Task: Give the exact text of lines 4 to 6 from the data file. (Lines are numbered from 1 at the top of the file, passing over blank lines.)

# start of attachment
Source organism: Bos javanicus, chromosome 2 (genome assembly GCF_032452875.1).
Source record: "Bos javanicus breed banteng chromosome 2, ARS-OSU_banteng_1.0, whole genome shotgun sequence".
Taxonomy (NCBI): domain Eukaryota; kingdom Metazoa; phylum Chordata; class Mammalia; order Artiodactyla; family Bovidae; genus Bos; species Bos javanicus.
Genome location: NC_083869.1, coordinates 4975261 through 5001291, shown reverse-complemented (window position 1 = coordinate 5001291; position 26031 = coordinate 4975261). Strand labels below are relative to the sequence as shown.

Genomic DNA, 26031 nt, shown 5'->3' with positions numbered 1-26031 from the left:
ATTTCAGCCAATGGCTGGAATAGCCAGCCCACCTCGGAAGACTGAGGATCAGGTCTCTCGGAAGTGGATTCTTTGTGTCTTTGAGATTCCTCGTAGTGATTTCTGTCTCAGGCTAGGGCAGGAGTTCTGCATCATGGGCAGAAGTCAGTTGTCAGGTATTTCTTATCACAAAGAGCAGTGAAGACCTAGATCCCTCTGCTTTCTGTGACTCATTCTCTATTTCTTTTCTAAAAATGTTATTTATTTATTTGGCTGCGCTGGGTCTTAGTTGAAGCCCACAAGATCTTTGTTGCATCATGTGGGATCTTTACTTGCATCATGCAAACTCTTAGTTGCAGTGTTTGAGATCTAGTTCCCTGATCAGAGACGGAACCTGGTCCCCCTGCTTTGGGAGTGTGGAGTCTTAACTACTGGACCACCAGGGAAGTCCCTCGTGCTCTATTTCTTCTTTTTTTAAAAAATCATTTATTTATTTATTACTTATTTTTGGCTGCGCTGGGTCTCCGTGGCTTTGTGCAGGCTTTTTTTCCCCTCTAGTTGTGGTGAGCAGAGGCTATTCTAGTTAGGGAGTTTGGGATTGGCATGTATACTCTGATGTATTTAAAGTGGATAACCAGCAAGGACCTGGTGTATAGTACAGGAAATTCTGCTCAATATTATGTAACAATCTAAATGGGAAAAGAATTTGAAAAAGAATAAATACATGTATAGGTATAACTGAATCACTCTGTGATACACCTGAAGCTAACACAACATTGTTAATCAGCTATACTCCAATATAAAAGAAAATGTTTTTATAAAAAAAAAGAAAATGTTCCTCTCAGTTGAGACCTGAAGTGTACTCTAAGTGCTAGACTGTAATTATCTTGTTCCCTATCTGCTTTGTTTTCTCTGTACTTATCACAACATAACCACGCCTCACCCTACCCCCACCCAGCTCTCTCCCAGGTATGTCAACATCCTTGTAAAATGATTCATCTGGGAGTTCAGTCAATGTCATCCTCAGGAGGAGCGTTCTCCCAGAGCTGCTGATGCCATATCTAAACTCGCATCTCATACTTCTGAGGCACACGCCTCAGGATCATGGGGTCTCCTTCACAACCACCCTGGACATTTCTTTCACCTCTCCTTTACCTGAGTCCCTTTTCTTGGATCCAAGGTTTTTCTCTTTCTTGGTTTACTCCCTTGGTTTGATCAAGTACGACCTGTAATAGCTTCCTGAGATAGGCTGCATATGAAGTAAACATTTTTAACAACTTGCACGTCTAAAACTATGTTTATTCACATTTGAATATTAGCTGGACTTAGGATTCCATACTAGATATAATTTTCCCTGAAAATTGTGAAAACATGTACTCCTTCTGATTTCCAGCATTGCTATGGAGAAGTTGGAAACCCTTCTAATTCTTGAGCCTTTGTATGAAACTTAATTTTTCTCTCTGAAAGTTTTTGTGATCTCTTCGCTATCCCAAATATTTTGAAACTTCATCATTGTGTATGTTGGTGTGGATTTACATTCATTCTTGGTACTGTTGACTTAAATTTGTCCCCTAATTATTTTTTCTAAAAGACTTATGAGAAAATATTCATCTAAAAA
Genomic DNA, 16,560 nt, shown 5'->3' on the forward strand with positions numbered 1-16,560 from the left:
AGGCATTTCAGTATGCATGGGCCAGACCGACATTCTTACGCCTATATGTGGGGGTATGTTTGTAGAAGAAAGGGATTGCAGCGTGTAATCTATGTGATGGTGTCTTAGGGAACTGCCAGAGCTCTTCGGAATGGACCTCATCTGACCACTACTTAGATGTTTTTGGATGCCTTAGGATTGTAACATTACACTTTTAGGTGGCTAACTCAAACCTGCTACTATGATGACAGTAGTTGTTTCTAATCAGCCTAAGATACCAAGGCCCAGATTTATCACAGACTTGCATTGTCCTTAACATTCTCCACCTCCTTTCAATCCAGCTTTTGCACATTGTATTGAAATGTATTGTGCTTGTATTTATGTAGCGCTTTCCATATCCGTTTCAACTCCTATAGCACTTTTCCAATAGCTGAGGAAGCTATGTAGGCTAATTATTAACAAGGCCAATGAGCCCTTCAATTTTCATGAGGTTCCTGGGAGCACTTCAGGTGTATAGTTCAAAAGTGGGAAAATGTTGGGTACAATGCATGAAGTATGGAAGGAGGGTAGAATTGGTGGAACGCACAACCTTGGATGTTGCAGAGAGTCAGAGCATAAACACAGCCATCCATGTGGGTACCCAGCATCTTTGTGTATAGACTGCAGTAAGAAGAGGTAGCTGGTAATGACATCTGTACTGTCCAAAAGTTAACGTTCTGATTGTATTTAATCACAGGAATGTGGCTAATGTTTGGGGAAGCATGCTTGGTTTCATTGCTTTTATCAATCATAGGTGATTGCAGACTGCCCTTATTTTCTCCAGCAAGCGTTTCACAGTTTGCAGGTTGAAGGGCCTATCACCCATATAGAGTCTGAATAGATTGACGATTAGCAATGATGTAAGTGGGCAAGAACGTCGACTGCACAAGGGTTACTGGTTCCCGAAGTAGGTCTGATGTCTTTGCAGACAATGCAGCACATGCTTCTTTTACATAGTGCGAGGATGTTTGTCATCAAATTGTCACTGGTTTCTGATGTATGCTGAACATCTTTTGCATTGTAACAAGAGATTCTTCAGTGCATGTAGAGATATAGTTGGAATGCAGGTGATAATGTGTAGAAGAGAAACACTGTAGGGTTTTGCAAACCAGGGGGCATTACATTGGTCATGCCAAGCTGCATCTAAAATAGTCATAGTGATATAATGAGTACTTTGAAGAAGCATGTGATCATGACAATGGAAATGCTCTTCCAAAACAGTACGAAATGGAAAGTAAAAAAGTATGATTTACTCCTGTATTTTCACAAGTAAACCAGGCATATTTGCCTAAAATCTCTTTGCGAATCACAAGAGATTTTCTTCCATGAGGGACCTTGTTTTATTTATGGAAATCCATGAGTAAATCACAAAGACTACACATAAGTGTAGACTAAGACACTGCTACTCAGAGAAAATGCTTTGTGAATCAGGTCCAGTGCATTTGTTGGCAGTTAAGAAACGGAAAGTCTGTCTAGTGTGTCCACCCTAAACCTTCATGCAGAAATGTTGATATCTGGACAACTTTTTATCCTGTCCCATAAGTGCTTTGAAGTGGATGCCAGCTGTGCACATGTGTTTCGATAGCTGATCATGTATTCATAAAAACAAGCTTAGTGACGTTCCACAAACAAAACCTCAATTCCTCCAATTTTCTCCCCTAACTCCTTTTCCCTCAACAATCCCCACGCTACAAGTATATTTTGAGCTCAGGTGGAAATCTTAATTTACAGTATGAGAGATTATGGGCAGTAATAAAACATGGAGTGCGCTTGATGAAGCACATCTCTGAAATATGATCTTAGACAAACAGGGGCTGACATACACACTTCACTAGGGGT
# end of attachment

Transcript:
Genome location: NC_083869.1, coordinates 4975261 through 5001291, shown reverse-complemented (window position 1 = coordinate 5001291; position 26031 = coordinate 4975261). Strand labels below are relative to the sequence as shown.

Genomic DNA, 26031 nt, shown 5'->3' with positions numbered 1-26031 from the left:
ATTTCAGCCAATGGCTGGAATAGCCAGCCCACCTCGGAAGACTGAGGATCAGGTCTCTCGGAAGTGGATTCTTTGTGTCTTTGAGATTCCTCGTAGTGATTTCTGTCTCAGGCTAGGGCAGGAGTTCTGCATCATGGGCAGAAGTCAGTTGTCAGGTATTTCTTATCACAAAGAGCAGTGAAGACCTAGATCCCTCTGCTTTCTGTGACTCATTCTCTATTTCTTTTCTAAAAATGTTATTTATTTATTTGGCTGCGCTGGGTCTTAGTTGAAGCCCACAAGATCTTTGTTGCATCATGTGGGATCTTTACTTGCATCATGCAAACTCTTAGTTGCAGTGTTTGAGATCTAGTTCCCTGATCAGAGACGGAACCTGGTCCCCCTGCTTTGGGAGTGTGGAGTCTTAACTACTGGACCACCAGGGAAGTCCCTCGTGCTCTATTTCTTCTTTTTTTAAAAAATCATTTATTTATTTATTACTTATTTTTGGCTGCGCTGGGTCTCCGTGGCTTTGTGCAGGCTTTTTTTCCCCTCTAGTTGTGGTGAGCAGAGGCTATTCTAGTTAGGGAGTTTGGGATTGGCATGTATACTCTGATGTATTTAAAGTGGATAACCAGCAAGGACCTGGTGTATAGTACAGGAAATTCTGCTCAATATTATGTAACAATCTAAATGGGAAAAGAATTTGAAAAAGAATAAATACATGTATAGGTATAACTGAATCACTCTGTGATACACCTGAAGCTAACACAACATTGTTAATCAGCTATACTCCAATATAAAAGAAAATGTTTTTATAAAAAAAAAGAAAATGTTCCTCTCAGTTGAGACCTGAAGTGTACTCTAAGTGCTAGACTGTAATTATCTTGTTCCCTATCTGCTTTGTTTTCTCTGTACTTATCACAACATAACCACGCCTCACCCTACCCCCACCCAGCTCTCTCCCAGGTATGTCAACATCCTTGTAAAATGATTCATCTGGGAGTTCAGTCAATGTCATCCTCAGGAGGAGCGTTCTCCCAGAGCTGCTGATGCCATATCTAAACTCGCATCTCATACTTCTGAGGCACACGCCTCAGGATCATGGGGTCTCCTTCACAACCACCCTGGACATTTCTTTCACCTCTCCTTTACCTGAGTCCCTTTTCTTGGATCCAAGGTTTTTCTCTTTCTTGGTTTACTCCCTTGGTTTGATCAAGTACGACCTGTAATAGCTTCCTGAGATAGGCTGCATATGAAGTAAACATTTTTAACAACTTGCACGTCTAAAACTATGTTTATTCACATTTGAATATTAGCTGGACTTAGGATTCCATACTAGATATAATTTTCCCTGAAAATTGTGAAAACATGTACTCCTTCTGATTTCCAGCATTGCTATGGAGAAGTTGGAAACCCTTCTAATTCTTGAGCCTTTGTATGAAACTTAATTTTTCTCTCTGAAAGTTTTTGTGATCTCTTCGCTATCCCAAATATTTTGAAACTTCATCATTGTGTATGTTGGTGTGGATTTACATTCATTCTTGGTACTGTTGACTTAAATTTGTCCCCTAATTATTTTTTCTAAAAGACTTATGAGAAAATATTCATCTAAAAA